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Confused about PWM and DC mode for different fans in my Asus mb BIOS

Hi,

I'm using Maximus GENE VII and my mb BIOS or AI Suite provides both PWM and DC mode for all the fans. Some ppl say DC for chasis fan (3 pin) and PWM for cpu fan (4 pin). I wonder whether PWM is better than DC. At lest from the BIOS, I see PWM mode is a bit better than DC mode by providing slashing lines.

Now my settings are:

2 top fan, 4 pin - CPU FAN & CPU OPT. From my search, I find CPU OPT simply replicate the CPU FAN's setting. If I'm wrong please correct me.

1 back fan, 4 pin - chasis 3. I wonder if I can use PWM mode on this one. PWM mode seems more intelligent than DC mode

2 front fan, 3 pin - chasis 1 & 2. I also wonder if I can use PWM mode on these two. Do I have to use 3-4pin adapters? I remember I have some from my Noctua fans' packages.

Also, when I make changes to my BIOS fan setting, it screw up my AI Suites fan setting... The AI Suite does not get the profile from my BIOS. Wonder if I should remove it or just make it not being a startup program.
13 answers Last reply Best Answer
More about confused pwm mode fans asus bios
  1. PWM = Pulse Width Modulation, meaning the power pulses to the fan saving electricity and lowering the Electro Magnetic field that coil winding's, located in all fans and electric motors, produce.

    DC in this case means direct current where the fans receive a constant flow of electricity to remain spinning. No money saving there...

    PWM fans have 4 pin connectors due to the necessary electronics on in the fan. 1 wire Power, 1 wire Negative, 1 wire Tachometer, 1 wire PWM control.
    DC fans have 3 pin connectors. 1 wire Power +, 1 wire Negative -, 1 wire Tachometer.

    Which one is best? PWM is better in most scenario's You can hook a 3 Pin fan to a 4 Pin header and not have issues. Many boards have the ability to control both on there own.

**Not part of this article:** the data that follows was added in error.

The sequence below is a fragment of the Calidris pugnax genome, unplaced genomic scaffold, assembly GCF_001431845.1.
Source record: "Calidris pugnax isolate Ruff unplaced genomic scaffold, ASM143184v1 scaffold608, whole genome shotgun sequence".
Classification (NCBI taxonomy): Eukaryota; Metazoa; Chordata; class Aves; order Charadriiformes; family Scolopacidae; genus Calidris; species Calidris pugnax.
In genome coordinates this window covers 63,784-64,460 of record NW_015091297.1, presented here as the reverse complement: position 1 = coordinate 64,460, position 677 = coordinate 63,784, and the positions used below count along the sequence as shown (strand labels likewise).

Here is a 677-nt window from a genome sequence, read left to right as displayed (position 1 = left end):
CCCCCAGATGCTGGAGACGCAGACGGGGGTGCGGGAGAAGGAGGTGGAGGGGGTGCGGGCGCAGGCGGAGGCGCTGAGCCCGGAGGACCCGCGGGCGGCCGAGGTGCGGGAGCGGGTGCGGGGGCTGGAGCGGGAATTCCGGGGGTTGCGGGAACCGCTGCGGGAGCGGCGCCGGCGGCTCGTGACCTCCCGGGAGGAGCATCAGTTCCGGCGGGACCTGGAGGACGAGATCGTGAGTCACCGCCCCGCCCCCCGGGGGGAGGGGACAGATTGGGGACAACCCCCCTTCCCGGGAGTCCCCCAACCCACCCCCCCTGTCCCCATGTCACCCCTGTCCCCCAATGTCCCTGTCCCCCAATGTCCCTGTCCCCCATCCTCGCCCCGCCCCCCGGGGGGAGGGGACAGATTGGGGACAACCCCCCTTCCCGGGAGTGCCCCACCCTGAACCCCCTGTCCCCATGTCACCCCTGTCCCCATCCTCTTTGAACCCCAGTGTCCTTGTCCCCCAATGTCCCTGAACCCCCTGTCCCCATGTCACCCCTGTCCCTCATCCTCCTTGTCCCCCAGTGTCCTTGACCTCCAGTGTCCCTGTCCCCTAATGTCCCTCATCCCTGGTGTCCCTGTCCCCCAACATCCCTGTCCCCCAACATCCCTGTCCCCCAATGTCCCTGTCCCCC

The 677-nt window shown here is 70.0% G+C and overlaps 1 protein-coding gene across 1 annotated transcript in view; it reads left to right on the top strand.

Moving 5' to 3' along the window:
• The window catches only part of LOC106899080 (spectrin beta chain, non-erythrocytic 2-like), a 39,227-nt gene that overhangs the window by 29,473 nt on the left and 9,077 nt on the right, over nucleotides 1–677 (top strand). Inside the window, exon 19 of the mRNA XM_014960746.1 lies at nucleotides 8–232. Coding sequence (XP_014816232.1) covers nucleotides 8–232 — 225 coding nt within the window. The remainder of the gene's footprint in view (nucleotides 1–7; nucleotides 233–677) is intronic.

2. bgunner said:
    PWM = Pulse Width Modulation, meaning the power pulses to the fan saving electricity and lowering the Electro Magnetic field that coil winding's, located in all fans and electric motors, produce.

    DC in this case means direct current where the fans receive a constant flow of electricity to remain spinning. No money saving there...

    PWM fans have 4 pin connectors due to the necessary electronics on in the fan. 1 wire Power, 1 wire Negative, 1 wire Tachometer, 1 wire PWM control.
    DC fans have 3 pin connectors. 1 wire Power +, 1 wire Negative -, 1 wire Tachometer.

    Which one is best? PWM is better in most scenario's You can hook a 3 Pin fan to a 4 Pin header and not have issues. Many boards have the ability to control both on there own.


    Thank you. But I'm still a bit confused. 4 pin fan has 1 more pin for PWM control. Then you said 3 pin fan can still be hooked to a 4 pin header on mb. Are you saying many board can still control 3 pin fan with PWM mode? I'm asking about the tech behind that, just to confirm. If so, I don't need to use any 3-4 pin adapters.
  3. The main reason that PWM fans are better than DC fans is that they will spin at lower speeds. So if you can get enough airflow at these low RPM's then it's advantageous to have PWM fans. However if you need to maintain higher RPMs to get decent airflow, then you might as well go with DC fans since they are generally cheaper.

    Also just FYI, PWM fans can be operated in DC mode and they will still have speed control. The other way around though (DC fans in PWM mode) will just run a full speed with no speed control.
  4. Best answer
    Many can still control a 3 pin fan on a 4 pin header even with PWM enabled. Those boards when they do not receive the PWM signal from the fan automatically switch to DC control limiting the voltage that is constantly supplied changing the speed of the fan..

    Being a Asus Maximus board it should adjust the fans on its own. The way to tell is watch the tachometer if it goes up and down with temperature then it will adjust with the settings you have set if not change them.

    There is no need to adapt the fan pins. IF you have a PWM fan it can plug in to a 3 pin header and work and be adjusted. It just wont use the PWM function.